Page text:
MTT

Pow Joshi via methods%40net.bio.net (by pow.joshi from gmail.com)
Thu Jan 31 19:42:22 EST 2008


On 31/01/2008, Yvonne Couch <yvonne.couch from dpag.ox.ac.uk> wrote:
>
> I have another (relatively stupid) question.  This is definitely not my
> education but my own brain not being able to understand the problem.  I've
> just started using the MTT assay to look at the toxicity of two different
> compounds.  I get how the assay works, mitochondrial reduction of the salt
> to formazan which forms purple crystals, more crystals = more
> mitochondrial
> activity.  But I apparently need to run a standard curve with increasing
> cell numbers in each well.  I'm not really sure why.  I've run it and I
> get
> more purple as my cell number increases but surely this is just because
> there are MORE cells and therefore the very nice line graph I have doesn't
> really tell me anything except that more cells make more crystals?  The
> proliferation rate of the cells, no matter what their number, should
> essentially be the same?



Frankly, I have done a couple of MTT assays a rather long time ago, and so
my knowledge could be a bit jaded... however, here's what I think:

you would have to do a cell number standard curve, precisey to determine the
cell number where the assay is where the curve is not quite saturated. You
will get a graph that is a stright line upto a certain cell number after
which it plateaus out .... (perhaps, you could also check the  cell density
in your well, and see if the plateau correlates with the confluence, if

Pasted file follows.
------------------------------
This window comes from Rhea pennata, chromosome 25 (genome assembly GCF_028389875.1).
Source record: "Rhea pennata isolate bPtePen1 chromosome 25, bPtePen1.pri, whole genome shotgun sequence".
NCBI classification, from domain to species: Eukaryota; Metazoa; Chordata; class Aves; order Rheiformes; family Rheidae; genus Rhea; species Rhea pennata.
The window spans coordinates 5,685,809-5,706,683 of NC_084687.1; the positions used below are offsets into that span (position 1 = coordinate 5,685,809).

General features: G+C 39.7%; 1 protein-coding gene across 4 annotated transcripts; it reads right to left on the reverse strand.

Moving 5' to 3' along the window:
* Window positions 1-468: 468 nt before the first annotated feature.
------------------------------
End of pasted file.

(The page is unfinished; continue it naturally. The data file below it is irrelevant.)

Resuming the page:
you're using attached cells).
Further, I am not sure if you are going to caliberate you results as
arbitrary "absorbance" units or  number of cells proportional to the
formazan? (for the latter, you would have to run a caliberation/ standard
curve for each experiment)


My next query is that after running my standard curve I'm supposed to pick a
> cell number and use that in all the assays.  I have picked 10k cells per
> well since it was nicely in the middle of my graph but on different days
> it
> has not given the same reading when untreated (0.3 absorbance one day 0.6
> the next) so if I treat the cells with a compound how am I supposed to
> know
> if it's doing anything to their rate of proliferation?



well, I imagine you will have varying results since you are using a "living"
biological system. This would mean that on some days your cells are happy,
on others sad/ stressed/ partyed and zonked. Sometimes the errors in
pipetting and counting that also add up...perhaps you're having a bad day :)
 You would have to have a untreated control or run a standard curve each
day, which will give you the baseline reading, that you may want to subtract
from the experimental set.

Hope that helps,

Pow




These seem like fairly obvious questions but I am genuinely confused!
>
> Cheers
>
> Y.
>
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